The episode nicely sidesteps the possibility of Norma’s death this time out (although obviously we’ll be getting that sometime), but nevertheless gives Norma a lot of attention and character-building—so much so that I did anticipate her stumbling into the path of a bullet as a way to close out the season (Carlton Cuse used the device of focusing on a secondary character just before their untimely death many times on Lost). Two key scenes here give us the most insight into Norma that we’ve ever had up until this point: a moment with Norman’s psychiatrist where she waxes philosophical about child-rearing before growing uncomfortable, and a scene between mother and son in which Norma confesses she was sexually abused as a young teen (the scene is sensitively portrayed by both Farmiga and Highmore).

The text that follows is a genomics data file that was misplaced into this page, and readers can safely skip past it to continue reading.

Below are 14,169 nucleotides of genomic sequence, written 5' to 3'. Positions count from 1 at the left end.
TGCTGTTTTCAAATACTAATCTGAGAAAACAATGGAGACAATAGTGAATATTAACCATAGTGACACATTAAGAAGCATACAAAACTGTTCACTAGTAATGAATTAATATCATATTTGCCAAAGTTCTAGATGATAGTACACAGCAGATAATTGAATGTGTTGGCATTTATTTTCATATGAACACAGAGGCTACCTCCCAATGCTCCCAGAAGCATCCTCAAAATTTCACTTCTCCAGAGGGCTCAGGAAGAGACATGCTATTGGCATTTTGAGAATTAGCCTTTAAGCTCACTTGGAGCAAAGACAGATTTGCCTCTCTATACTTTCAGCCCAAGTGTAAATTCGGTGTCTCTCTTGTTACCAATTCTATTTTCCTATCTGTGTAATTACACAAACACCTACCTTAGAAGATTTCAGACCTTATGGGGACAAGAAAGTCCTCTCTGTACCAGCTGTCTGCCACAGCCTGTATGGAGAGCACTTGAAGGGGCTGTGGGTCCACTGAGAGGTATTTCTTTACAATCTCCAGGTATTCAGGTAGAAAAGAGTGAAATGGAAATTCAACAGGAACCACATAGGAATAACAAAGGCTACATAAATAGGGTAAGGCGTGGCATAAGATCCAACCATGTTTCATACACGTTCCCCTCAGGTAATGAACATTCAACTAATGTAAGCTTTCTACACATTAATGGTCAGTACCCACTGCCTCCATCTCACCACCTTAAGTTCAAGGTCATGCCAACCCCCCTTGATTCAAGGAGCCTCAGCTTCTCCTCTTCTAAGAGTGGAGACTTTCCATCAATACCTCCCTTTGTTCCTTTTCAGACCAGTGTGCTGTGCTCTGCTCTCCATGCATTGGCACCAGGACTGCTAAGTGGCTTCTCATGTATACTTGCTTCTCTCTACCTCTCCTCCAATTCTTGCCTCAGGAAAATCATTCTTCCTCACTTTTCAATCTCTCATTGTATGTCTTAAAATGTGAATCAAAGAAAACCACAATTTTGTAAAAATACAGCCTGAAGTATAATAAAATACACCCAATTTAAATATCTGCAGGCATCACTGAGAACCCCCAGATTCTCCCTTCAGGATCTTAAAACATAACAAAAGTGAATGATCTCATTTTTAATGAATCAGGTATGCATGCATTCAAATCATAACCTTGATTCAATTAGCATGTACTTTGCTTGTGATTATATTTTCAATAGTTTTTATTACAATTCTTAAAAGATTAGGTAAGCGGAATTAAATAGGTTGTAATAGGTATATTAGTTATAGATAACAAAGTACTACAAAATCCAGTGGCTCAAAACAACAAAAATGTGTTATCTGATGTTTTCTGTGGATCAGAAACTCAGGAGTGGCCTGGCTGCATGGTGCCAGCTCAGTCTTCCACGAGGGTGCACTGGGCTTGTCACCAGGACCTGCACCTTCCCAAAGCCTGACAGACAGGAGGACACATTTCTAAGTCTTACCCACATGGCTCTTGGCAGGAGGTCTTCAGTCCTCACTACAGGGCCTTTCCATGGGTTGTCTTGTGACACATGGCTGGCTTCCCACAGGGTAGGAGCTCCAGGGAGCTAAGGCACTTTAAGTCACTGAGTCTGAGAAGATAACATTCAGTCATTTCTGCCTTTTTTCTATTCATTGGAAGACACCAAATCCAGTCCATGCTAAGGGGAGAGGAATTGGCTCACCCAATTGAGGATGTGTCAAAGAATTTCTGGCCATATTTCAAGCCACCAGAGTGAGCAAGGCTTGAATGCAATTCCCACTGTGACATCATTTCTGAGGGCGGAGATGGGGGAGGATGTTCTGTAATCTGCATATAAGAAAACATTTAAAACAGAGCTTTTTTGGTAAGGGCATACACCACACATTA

The timing of this revelation, moments before Emma arrives to go with Norman to a school dance, is suspect—we know from long experience that Norma, easily suspicious of other women in her son’s life, loves to manipulate Norman’s feelings. But this is also coming from a Norma who thinks she might be about to die, and wants someone to remember her for who she is. So I think to question the truthfulness of her monologue is to undermine the moment that Cuse and co-writer Kerry Ehrin have constructed, giving us an idea of Norma’s horrific past that—while it doesn’t explain her own behavior—it at least informs it, and Norman’s as well. Rooting the psychological history of mother and son in sexual violence is potentially squicky, but it’s handled with taste, and it is, as we discover, paramount to deciphering the mind of Norman Bates.